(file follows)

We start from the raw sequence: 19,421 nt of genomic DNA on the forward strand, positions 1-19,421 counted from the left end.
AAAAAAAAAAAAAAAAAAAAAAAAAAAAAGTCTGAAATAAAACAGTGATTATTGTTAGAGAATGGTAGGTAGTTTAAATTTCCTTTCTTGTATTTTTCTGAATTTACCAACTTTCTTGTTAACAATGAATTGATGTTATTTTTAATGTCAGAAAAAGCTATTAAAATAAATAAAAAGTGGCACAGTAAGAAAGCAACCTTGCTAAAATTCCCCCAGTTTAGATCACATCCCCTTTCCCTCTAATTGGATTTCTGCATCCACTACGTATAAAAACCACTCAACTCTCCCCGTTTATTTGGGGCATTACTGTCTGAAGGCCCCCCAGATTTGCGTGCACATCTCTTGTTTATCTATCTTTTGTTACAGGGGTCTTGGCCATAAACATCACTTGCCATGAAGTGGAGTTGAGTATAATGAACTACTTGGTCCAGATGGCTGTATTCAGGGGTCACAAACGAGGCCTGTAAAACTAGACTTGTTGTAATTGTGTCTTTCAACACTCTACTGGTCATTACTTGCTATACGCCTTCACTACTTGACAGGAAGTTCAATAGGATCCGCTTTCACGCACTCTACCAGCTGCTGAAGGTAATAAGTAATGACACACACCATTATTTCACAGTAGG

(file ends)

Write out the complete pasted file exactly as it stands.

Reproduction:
We start from the raw sequence: 19,421 nt of genomic DNA on the forward strand, positions 1-19,421 counted from the left end.
AAAAAAAAAAAAAAAAAAAAAAAAAAAAAGTCTGAAATAAAACAGTGATTATTGTTAGAGAATGGTAGGTAGTTTAAATTTCCTTTCTTGTATTTTTCTGAATTTACCAACTTTCTTGTTAACAATGAATTGATGTTATTTTTAATGTCAGAAAAAGCTATTAAAATAAATAAAAAGTGGCACAGTAAGAAAGCAACCTTGCTAAAATTCCCCCAGTTTAGATCACATCCCCTTTCCCTCTAATTGGATTTCTGCATCCACTACGTATAAAAACCACTCAACTCTCCCCGTTTATTTGGGGCATTACTGTCTGAAGGCCCCCCAGATTTGCGTGCACATCTCTTGTTTATCTATCTTTTGTTACAGGGGTCTTGGCCATAAACATCACTTGCCATGAAGTGGAGTTGAGTATAATGAACTACTTGGTCCAGATGGCTGTATTCAGGGGTCACAAACGAGGCCTGTAAAACTAGACTTGTTGTAATTGTGTCTTTCAACACTCTACTGGTCATTACTTGCTATACGCCTTCACTACTTGACAGGAAGTTCAATAGGATCCGCTTTCACGCACTCTACCAGCTGCTGAAGGTAATAAGTAATGACACACACCATTATTTCACAGTAGG